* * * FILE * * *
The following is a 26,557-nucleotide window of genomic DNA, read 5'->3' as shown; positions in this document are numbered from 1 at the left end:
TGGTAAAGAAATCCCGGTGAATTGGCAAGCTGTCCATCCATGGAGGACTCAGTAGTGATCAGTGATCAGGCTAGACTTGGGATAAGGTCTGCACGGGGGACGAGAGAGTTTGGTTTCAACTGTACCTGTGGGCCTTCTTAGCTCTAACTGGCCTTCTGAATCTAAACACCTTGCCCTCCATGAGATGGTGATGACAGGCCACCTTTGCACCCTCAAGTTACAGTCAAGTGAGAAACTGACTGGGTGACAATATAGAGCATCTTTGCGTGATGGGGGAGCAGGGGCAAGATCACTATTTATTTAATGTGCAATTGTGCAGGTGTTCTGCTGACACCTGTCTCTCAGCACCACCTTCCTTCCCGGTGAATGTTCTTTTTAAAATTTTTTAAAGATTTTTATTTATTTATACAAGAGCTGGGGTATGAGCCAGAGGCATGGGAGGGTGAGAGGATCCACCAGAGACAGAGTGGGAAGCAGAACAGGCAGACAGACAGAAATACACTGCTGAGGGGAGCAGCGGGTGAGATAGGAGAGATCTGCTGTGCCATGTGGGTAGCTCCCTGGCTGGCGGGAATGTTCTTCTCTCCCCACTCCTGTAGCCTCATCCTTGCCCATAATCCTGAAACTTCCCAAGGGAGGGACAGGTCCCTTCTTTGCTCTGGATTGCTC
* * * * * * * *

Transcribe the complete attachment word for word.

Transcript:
The following is a 26,557-nucleotide window of genomic DNA, read 5'->3' as shown; positions in this document are numbered from 1 at the left end:
TGGTAAAGAAATCCCGGTGAATTGGCAAGCTGTCCATCCATGGAGGACTCAGTAGTGATCAGTGATCAGGCTAGACTTGGGATAAGGTCTGCACGGGGGACGAGAGAGTTTGGTTTCAACTGTACCTGTGGGCCTTCTTAGCTCTAACTGGCCTTCTGAATCTAAACACCTTGCCCTCCATGAGATGGTGATGACAGGCCACCTTTGCACCCTCAAGTTACAGTCAAGTGAGAAACTGACTGGGTGACAATATAGAGCATCTTTGCGTGATGGGGGAGCAGGGGCAAGATCACTATTTATTTAATGTGCAATTGTGCAGGTGTTCTGCTGACACCTGTCTCTCAGCACCACCTTCCTTCCCGGTGAATGTTCTTTTTAAAATTTTTTAAAGATTTTTATTTATTTATACAAGAGCTGGGGTATGAGCCAGAGGCATGGGAGGGTGAGAGGATCCACCAGAGACAGAGTGGGAAGCAGAACAGGCAGACAGACAGAAATACACTGCTGAGGGGAGCAGCGGGTGAGATAGGAGAGATCTGCTGTGCCATGTGGGTAGCTCCCTGGCTGGCGGGAATGTTCTTCTCTCCCCACTCCTGTAGCCTCATCCTTGCCCATAATCCTGAAACTTCCCAAGGGAGGGACAGGTCCCTTCTTTGCTCTGGATTGCTC